Leigh Roose on Goalkeeping


Leigh Roose was asked to write an article on goalkeeping. The article first appeared in The Book of Football in 1906.

A good goalkeeper, like a poet, is born, not made. Nature has all to do with the art in its perfection, yet very much call be done by early training, tuition and practice. A "natural" goalkeeper seems to keep his form without much effort. All the training possible will not make a man a goalkeeper. You must coach him, explain the finer points of the game to him, and show him the easiest and best way to take the ball to the greatest advantage, and how to meet this or that movement of the attacking forwards, and then he will be something more than a mere physical entity or specimen. Granted that the aspirant has the inherent and essential qualities in him to become successful, it is the early work and coaching that are the determining causes of after success, without which he can never hope to attain the ideal.

In the other positions in the field success is dependent upon combined effort and upon the dovetailing, of one player's work with another. With the goalkeeper it is a different matter entirely. He has to fill a position in which the principle is forced upon him that "it is good for a man to be alone" - a position which is distinctly personal and decidedly individualistic in character. His is the most onerous post, and one which is equally responsible. Any other player's mistakes may be readily excused, but a single slip on the part of the last line of defence may be classed among the list of the unpardonable sins - especially when the International Selection Committee is on business bent. His one mistake or lapse may prove more costly than a score of errors committed by all his fellow clubmates put together.

Nevertheless, a goalkeeper's position is a most fascinating one to take up, and the intense application which an aspirant willingly gives to it is the best proof of the powerful attraction of the duties incumbent on one filling that post. The attraction of "paddling one's own canoe", as it were, in this pastime is equally pronounced as in the orthodox river pastime itself.

To prove a successful goalkeeper, a man must be one of those destined by nature to be 'on his own', as the resources for reliably filling the post are entirely in himself, and, unless he wishes to be purely imitative, the goalkeeper, like the silkworm, must produce his materials from himself. He must not even have a nodding acquaintance with "nerves", the bete noire of many a man who otherwise would have been successful. The responsibility which it involves and entails should not have a tendency to make him feel timid otherwise he must give up the idea of ever excelling. He should be full of pluck, as in a very short time experience will teach him that an ounce of that genuine and useful attribute is worth a ton of the elusive element known as luck. Individually he should be extremely keen, and his physical agility should be commensurate with his mental alertness.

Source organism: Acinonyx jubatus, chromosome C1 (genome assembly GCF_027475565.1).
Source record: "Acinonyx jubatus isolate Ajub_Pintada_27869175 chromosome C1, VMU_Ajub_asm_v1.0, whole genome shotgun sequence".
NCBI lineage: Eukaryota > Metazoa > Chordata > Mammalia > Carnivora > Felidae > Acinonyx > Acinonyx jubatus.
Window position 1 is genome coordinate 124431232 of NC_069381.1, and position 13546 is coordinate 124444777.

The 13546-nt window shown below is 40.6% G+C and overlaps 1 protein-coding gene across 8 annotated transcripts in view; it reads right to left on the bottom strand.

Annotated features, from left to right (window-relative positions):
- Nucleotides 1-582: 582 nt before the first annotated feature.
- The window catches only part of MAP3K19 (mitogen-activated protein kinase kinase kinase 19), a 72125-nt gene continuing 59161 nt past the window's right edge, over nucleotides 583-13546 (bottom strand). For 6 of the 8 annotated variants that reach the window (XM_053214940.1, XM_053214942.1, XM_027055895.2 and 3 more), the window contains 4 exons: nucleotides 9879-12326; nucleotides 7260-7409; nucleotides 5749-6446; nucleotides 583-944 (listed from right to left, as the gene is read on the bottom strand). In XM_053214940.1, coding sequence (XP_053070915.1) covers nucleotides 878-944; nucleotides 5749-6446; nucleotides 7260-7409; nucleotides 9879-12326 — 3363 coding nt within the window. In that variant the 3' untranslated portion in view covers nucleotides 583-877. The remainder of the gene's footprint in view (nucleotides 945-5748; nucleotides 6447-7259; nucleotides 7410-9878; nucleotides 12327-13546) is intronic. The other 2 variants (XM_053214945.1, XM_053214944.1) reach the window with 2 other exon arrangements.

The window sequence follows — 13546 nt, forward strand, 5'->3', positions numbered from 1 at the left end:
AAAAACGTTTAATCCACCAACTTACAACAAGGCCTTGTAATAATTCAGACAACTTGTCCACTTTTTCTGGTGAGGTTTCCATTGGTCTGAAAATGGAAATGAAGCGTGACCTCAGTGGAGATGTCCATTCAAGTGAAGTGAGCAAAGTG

Goalkeeping is looked upon as the easiest position to take upon one's self in the field. The belief is as erroneous as it is common, and those people who suggest such betray gross ignorance. Certainly there are occasions when the goalkeeper has nothing more to do than support his own frame and weight, yet even then the routine and monotony are positively irksome to those whose preference is for something more than the 'simple life' from the keeper's point of view, and on such occasions they scarcely put credence in the sentiments contained in the phrase that "they also serve who only stand and wait".

It is this long waiting for shots that tries a goalkeeper - this watching and waiting when you see your forwards and backs being slowly but surely driven in on you that will make a man unsteady at the critical moment. Only those who have followed an important cup-tie from start to finish can appreciate the strain on the nerves of the spectators. What must it be, then, to the players engaged, particularly the goalkeeper? No doubt a good deal depends on temperament, but even the most light-hearted and careless acknowledge that the mental tension is severe, and when there is not much to occupy a goalkeeper's attention, what John Stuart Mill called "the disastrous feeling that nothing matters" is apt to creep over the best of custodians when the spur is removed and the keenness taken away or only present after long intervals.

Leigh Roose playing for Stoke City
Leigh Roose playing for Stoke City